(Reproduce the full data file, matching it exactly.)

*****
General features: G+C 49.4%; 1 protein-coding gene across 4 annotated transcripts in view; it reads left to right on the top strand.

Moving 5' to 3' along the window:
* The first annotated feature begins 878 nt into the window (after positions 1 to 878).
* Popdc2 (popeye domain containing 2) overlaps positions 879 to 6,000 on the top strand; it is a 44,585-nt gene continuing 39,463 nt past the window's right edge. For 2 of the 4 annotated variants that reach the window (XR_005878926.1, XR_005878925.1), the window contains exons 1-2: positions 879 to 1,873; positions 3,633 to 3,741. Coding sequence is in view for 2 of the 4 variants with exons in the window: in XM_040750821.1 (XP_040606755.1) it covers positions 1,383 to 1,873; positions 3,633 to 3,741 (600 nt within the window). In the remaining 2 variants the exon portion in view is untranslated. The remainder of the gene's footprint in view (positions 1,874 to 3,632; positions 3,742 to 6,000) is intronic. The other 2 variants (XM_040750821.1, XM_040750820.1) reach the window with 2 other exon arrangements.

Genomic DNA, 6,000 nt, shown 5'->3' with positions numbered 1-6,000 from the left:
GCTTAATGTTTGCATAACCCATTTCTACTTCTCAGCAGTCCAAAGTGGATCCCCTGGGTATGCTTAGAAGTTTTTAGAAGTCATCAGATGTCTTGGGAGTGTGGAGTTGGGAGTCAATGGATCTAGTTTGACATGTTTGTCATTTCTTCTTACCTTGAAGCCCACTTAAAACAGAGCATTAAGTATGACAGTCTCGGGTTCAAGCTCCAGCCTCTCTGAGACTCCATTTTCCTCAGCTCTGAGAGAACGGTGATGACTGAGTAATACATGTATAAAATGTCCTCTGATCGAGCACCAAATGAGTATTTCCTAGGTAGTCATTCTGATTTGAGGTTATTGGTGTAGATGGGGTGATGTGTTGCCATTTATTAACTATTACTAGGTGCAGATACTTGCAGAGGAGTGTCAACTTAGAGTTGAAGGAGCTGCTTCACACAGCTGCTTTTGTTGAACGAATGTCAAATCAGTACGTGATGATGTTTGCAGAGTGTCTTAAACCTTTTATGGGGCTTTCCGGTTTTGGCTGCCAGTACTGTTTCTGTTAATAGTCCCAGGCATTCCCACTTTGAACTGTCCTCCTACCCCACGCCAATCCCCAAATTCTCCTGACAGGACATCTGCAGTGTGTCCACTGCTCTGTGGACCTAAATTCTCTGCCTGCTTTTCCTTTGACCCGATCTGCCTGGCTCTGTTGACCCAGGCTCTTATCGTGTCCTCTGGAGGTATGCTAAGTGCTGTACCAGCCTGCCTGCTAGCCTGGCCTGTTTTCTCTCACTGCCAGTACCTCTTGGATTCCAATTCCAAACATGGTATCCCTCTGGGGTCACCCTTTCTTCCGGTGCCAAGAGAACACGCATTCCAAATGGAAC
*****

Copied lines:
General features: G+C 49.4%; 1 protein-coding gene across 4 annotated transcripts in view; it reads left to right on the top strand.

Moving 5' to 3' along the window:
* The first annotated feature begins 878 nt into the window (after positions 1 to 878).
* Popdc2 (popeye domain containing 2) overlaps positions 879 to 6,000 on the top strand; it is a 44,585-nt gene continuing 39,463 nt past the window's right edge. For 2 of the 4 annotated variants that reach the window (XR_005878926.1, XR_005878925.1), the window contains exons 1-2: positions 879 to 1,873; positions 3,633 to 3,741. Coding sequence is in view for 2 of the 4 variants with exons in the window: in XM_040750821.1 (XP_040606755.1) it covers positions 1,383 to 1,873; positions 3,633 to 3,741 (600 nt within the window). In the remaining 2 variants the exon portion in view is untranslated. The remainder of the gene's footprint in view (positions 1,874 to 3,632; positions 3,742 to 6,000) is intronic. The other 2 variants (XM_040750821.1, XM_040750820.1) reach the window with 2 other exon arrangements.

Genomic DNA, 6,000 nt, shown 5'->3' with positions numbered 1-6,000 from the left:
GCTTAATGTTTGCATAACCCATTTCTACTTCTCAGCAGTCCAAAGTGGATCCCCTGGGTATGCTTAGAAGTTTTTAGAAGTCATCAGATGTCTTGGGAGTGTGGAGTTGGGAGTCAATGGATCTAGTTTGACATGTTTGTCATTTCTTCTTACCTTGAAGCCCACTTAAAACAGAGCATTAAGTATGACAGTCTCGGGTTCAAGCTCCAGCCTCTCTGAGACTCCATTTTCCTCAGCTCTGAGAGAACGGTGATGACTGAGTAATACATGTATAAAATGTCCTCTGATCGAGCACCAAATGAGTATTTCCTAGGTAGTCATTCTGATTTGAGGTTATTGGTGTAGATGGGGTGATGTGTTGCCATTTATTAACTATTACTAGGTGCAGATACTTGCAGAGGAGTGTCAACTTAGAGTTGAAGGAGCTGCTTCACACAGCTGCTTTTGTTGAACGAATGTCAAATCAGTACGTGATGATGTTTGCAGAGTGTCTTAAACCTTTTATGGGGCTTTCCGGTTTTGGCTGCCAGTACTGTTTCTGTTAATAGTCCCAGGCATTCCCACTTTGAACTGTCCTCCTACCCCACGCCAATCCCCAAATTCTCCTGACAGGACATCTGCAGTGTGTCCACTGCTCTGTGGACCTAAATTCTCTGCCTGCTTTTCCTTTGACCCGATCTGCCTGGCTCTGTTGACCCAGGCTCTTATCGTGTCCTCTGGAGGTATGCTAAGTGCTGTACCAGCCTGCCTGCTAGCCTGGCCTGTTTTCTCTCACTGCCAGTACCTCTTGGATTCCAATTCCAAACATGGTATCCCTCTGGGGTCACCCTTTCTTCCGGTGCCAAGAGAACACGCATTCCAAATGGAAC